Blood cancers

Low relapse risk for young people with Hodgkin lymphoma


Young patients with classic Hodgkin lymphoma (cHL) have a low risk of relapse with current treatments and may not need intensive follow up if they achieve event-free survival of two years, according to a ‘real world’ study from Scandinavia.

Analysis of a cohort of 2,582 Nordic patients with cHL diagnosed at ages 18 to 49 years between 2000 and 2013 showed that the 5-year overall survival rate was 95% and the 5-year risk of relapse was 13.4% overall.

However the risk of relapse decreased to 4.2% among patients who reached event free survival of 24 months, and 1.3% for those who reached an event-free survival of 60 months, according to researchers at Karolinska Institute in Sweden.

In their study the median follow-up time was nine years, and the relapse risk was comparable for patients treated with six to eight courses of bleomycin, etoposide, doxorubicin, cyclophosphamide, vincristine, procarbazine, and prednisone (BEACOPP) or a similar numbers of courses of doxorubicin, bleomycin, vinblastine, and dacarbazine (ABVD).

The reduction in life expectancy for treated patients was small, being 45 days for patients overall and 13 days for patients who reached EFS24.

In stage-stratified analyses of 5-year restricted loss in expectation of lifetime,  there was no noteworthy excess risk of death for patients with patients with stages I to IIA disease after they reached EFS24, although risk remained measurable for patients with stages IIB to IV disease.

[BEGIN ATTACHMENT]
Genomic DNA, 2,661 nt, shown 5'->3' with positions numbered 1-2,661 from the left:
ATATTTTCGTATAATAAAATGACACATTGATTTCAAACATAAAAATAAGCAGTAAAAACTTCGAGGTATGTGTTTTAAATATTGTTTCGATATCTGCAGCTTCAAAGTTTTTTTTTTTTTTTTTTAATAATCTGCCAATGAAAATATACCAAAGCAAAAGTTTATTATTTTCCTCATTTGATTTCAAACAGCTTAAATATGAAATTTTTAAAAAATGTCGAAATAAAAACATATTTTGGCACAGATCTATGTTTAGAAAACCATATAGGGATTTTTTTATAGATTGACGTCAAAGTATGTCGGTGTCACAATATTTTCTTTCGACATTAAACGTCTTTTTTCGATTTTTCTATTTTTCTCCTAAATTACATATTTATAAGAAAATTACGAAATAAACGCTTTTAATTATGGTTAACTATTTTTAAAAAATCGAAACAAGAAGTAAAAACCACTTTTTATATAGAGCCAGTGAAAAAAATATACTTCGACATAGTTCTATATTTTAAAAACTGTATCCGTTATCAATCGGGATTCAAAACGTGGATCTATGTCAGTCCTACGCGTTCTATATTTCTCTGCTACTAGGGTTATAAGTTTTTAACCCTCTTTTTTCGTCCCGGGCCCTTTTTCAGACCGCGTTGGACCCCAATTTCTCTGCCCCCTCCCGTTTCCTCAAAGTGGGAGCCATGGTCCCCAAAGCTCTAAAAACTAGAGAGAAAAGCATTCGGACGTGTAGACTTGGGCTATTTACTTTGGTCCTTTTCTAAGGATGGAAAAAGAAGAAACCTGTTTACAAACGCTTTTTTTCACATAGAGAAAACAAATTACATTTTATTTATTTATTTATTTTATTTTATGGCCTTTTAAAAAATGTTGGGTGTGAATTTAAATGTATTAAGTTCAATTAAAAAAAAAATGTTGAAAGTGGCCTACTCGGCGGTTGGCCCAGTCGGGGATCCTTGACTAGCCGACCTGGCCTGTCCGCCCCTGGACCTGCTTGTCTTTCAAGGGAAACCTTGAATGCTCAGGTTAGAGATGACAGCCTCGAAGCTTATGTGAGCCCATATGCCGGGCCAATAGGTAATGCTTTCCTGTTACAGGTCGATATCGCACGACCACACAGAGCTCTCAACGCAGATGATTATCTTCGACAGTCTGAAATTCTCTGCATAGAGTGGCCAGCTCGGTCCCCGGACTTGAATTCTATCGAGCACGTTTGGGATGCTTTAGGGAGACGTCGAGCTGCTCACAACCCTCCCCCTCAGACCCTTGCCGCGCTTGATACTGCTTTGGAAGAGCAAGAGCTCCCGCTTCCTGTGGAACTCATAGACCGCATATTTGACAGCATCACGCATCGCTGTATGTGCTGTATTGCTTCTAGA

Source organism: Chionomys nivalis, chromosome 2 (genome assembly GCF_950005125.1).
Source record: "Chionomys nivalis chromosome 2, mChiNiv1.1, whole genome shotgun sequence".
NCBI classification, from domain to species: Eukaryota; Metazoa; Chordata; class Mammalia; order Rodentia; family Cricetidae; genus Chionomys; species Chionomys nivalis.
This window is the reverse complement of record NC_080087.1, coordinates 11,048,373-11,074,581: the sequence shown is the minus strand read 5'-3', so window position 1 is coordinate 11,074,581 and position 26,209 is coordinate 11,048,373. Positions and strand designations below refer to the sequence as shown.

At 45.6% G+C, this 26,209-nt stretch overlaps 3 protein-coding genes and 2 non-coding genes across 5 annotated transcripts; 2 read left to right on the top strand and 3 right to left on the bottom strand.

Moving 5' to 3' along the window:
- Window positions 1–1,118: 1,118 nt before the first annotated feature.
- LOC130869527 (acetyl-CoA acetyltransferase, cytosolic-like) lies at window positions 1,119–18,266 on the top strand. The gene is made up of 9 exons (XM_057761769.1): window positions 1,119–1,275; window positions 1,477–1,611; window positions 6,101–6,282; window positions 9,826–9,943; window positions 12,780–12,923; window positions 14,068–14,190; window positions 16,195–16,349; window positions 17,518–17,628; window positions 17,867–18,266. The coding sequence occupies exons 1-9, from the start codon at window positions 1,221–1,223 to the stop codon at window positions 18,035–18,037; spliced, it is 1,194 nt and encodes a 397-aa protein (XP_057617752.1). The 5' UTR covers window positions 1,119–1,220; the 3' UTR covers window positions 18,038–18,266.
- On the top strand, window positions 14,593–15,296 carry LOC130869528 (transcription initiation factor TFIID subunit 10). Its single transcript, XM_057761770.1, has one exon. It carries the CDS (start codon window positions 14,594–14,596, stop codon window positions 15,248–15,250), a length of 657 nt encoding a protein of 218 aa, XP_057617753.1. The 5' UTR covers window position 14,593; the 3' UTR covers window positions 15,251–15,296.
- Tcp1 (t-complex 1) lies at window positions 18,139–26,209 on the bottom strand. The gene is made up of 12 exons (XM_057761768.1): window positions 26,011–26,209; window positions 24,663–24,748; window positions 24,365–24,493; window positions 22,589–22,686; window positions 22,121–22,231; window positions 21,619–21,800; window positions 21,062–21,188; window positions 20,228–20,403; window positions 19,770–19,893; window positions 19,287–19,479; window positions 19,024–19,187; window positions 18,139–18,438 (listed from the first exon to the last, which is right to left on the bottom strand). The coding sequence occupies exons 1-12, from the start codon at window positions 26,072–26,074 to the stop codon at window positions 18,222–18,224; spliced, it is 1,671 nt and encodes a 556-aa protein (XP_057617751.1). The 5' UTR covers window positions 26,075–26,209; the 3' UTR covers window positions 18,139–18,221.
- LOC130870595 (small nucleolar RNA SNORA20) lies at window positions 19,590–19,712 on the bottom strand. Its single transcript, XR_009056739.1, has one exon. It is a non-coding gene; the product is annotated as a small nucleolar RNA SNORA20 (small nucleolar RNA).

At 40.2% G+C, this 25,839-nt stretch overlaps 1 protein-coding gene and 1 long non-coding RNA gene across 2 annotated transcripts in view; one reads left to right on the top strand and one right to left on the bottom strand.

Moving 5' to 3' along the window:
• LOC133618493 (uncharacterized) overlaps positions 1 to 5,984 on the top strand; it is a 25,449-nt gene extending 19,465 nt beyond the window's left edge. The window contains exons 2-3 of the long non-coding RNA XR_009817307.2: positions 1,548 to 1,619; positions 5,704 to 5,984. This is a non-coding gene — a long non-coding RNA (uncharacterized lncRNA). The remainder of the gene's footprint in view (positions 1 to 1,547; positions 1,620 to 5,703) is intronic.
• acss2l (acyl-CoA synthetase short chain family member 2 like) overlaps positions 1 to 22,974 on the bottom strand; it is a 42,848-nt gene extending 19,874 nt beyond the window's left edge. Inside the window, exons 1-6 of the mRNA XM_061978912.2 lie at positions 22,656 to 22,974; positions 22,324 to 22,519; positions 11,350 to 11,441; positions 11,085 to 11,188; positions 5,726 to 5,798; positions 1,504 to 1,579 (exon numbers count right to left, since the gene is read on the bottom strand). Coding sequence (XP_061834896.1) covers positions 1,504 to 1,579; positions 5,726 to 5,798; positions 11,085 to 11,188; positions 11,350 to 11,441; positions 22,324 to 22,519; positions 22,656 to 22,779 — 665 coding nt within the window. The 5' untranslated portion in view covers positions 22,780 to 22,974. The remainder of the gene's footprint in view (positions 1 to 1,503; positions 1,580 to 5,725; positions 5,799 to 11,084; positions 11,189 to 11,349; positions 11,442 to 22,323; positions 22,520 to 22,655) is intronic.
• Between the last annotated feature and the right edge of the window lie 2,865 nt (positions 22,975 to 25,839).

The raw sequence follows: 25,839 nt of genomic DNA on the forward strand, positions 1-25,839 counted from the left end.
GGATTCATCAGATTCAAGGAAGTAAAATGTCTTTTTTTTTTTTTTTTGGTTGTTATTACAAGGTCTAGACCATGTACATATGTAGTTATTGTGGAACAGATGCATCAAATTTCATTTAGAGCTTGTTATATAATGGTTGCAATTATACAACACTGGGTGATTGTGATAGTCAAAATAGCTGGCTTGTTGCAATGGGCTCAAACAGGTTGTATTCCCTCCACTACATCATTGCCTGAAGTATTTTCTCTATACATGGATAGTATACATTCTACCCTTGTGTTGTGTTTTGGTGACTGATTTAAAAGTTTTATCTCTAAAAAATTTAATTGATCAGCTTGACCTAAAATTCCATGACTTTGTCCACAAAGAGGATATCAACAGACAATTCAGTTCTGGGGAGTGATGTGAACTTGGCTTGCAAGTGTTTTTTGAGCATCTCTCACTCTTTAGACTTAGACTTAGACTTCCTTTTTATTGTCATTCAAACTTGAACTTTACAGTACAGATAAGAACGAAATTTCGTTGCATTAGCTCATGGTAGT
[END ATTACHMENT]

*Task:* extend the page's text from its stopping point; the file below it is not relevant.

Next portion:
Study co- author Dr Karin Ekström Smedby, of the Karolinska Institutet’s Department of Medicine said young patients with cHL currently are being monitored for relapse for five years after treatment.

But the good outcomes seen for young patients suggested this may not be necessary for those who remain relapse free for two years, she said.

“Bearing in mind the good survival rate and low risk of relapse after two years, the frequency of check-ups for detecting relapse could be greatly reduced after this time,” says

“That said, further checks are needed at a later stage to find and treat delayed adverse reactions to the treatment.”

The findings are published in the Journal of Clinical Oncology.

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